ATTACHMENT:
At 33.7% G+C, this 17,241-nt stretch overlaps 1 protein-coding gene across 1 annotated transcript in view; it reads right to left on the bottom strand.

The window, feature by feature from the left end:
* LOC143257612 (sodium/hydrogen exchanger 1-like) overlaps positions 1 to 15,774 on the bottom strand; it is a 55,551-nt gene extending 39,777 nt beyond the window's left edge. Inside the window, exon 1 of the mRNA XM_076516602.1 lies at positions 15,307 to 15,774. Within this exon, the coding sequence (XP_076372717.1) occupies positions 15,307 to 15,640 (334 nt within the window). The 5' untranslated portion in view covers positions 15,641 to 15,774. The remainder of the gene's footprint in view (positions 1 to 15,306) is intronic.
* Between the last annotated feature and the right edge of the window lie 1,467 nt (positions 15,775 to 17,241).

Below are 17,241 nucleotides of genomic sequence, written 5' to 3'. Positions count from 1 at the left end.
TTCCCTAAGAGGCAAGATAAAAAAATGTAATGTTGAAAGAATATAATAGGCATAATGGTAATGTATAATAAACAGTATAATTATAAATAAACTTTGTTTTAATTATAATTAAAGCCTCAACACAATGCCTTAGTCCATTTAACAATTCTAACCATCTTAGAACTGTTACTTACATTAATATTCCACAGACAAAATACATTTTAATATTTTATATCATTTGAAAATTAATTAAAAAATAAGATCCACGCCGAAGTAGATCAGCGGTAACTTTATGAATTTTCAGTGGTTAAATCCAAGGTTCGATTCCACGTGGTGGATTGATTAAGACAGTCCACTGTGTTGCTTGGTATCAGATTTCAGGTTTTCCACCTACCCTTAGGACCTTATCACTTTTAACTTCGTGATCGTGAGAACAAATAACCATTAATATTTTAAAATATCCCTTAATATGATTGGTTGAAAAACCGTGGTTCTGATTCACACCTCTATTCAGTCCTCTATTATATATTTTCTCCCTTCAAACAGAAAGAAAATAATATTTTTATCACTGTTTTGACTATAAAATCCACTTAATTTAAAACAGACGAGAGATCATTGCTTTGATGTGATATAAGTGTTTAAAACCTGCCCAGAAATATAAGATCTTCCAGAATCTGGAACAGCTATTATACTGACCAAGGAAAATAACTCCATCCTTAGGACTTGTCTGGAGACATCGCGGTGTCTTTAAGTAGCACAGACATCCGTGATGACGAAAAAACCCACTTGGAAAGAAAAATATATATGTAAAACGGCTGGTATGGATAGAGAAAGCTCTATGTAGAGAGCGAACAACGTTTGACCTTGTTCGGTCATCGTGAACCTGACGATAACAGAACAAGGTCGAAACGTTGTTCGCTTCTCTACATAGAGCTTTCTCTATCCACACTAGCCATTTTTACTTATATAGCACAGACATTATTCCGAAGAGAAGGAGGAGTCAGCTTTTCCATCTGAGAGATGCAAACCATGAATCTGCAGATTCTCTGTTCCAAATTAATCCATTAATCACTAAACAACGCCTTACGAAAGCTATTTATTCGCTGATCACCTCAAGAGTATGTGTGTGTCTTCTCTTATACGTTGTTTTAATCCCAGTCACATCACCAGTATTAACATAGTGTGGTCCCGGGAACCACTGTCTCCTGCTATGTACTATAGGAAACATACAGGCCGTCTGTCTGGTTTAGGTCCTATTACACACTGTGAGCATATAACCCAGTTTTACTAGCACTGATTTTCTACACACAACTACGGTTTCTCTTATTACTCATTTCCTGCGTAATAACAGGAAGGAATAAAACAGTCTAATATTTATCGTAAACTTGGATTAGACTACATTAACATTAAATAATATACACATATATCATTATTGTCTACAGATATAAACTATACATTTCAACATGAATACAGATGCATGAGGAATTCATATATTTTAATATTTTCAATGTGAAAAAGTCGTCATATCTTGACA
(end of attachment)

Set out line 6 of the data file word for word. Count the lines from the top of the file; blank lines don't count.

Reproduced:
TTCCCTAAGAGGCAAGATAAAAAAATGTAATGTTGAAAGAATATAATAGGCATAATGGTAATGTATAATAAACAGTATAATTATAAATAAACTTTGTTTTAATTATAATTAAAGCCTCAACACAATGCCTTAGTCCATTTAACAATTCTAACCATCTTAGAACTGTTACTTACATTAATATTCCACAGACAAAATACATTTTAATATTTTATATCATTTGAAAATTAATTAAAAAATAAGATCCACGCCGAAGTAGATCAGCGGTAACTTTATGAATTTTCAGTGGTTAAATCCAAGGTTCGATTCCACGTGGTGGATTGATTAAGACAGTCCACTGTGTTGCTTGGTATCAGATTTCAGGTTTTCCACCTACCCTTAGGACCTTATCACTTTTAACTTCGTGATCGTGAGAACAAATAACCATTAATATTTTAAAATATCCCTTAATATGATTGGTTGAAAAACCGTGGTTCTGATTCACACCTCTATTCAGTCCTCTATTATATATTTTCTCCCTTCAAACAGAAAGAAAATAATATTTTTATCACTGTTTTGACTATAAAATCCACTTAATTTAAAACAGACGAGAGATCATTGCTTTGATGTGATATAAGTGTTTAAAACCTGCCCAGAAATATAAGATCTTCCAGAATCTGGAACAGCTATTATACTGACCAAGGAAAATAACTCCATCCTTAGGACTTGTCTGGAGACATCGCGGTGTCTTTAAGTAGCACAGACATCCGTGATGACGAAAAAACCCACTTGGAAAGAAAAATATATATGTAAAACGGCTGGTATGGATAGAGAAAGCTCTATGTAGAGAGCGAACAACGTTTGACCTTGTTCGGTCATCGTGAACCTGACGATAACAGAACAAGGTCGAAACGTTGTTCGCTTCTCTACATAGAGCTTTCTCTATCCACACTAGCCATTTTTACTTATATAGCACAGACATTATTCCGAAGAGAAGGAGGAGTCAGCTTTTCCATCTGAGAGATGCAAACCATGAATCTGCAGATTCTCTGTTCCAAATTAATCCATTAATCACTAAACAACGCCTTACGAAAGCTATTTATTCGCTGATCACCTCAAGAGTATGTGTGTGTCTTCTCTTATACGTTGTTTTAATCCCAGTCACATCACCAGTATTAACATAGTGTGGTCCCGGGAACCACTGTCTCCTGCTATGTACTATAGGAAACATACAGGCCGTCTGTCTGGTTTAGGTCCTATTACACACTGTGAGCATATAACCCAGTTTTACTAGCACTGATTTTCTACACACAACTACGGTTTCTCTTATTACTCATTTCCTGCGTAATAACAGGAAGGAATAAAACAGTCTAATATTTATCGTAAACTTGGATTAGACTACATTAACATTAAATAATATACACATATATCATTATTGTCTACAGATATAAACTATACATTTCAACATGAATACAGATGCATGAGGAATTCATATATTTTAATATTTTCAATGTGAAAAAGTCGTCATATCTTGACA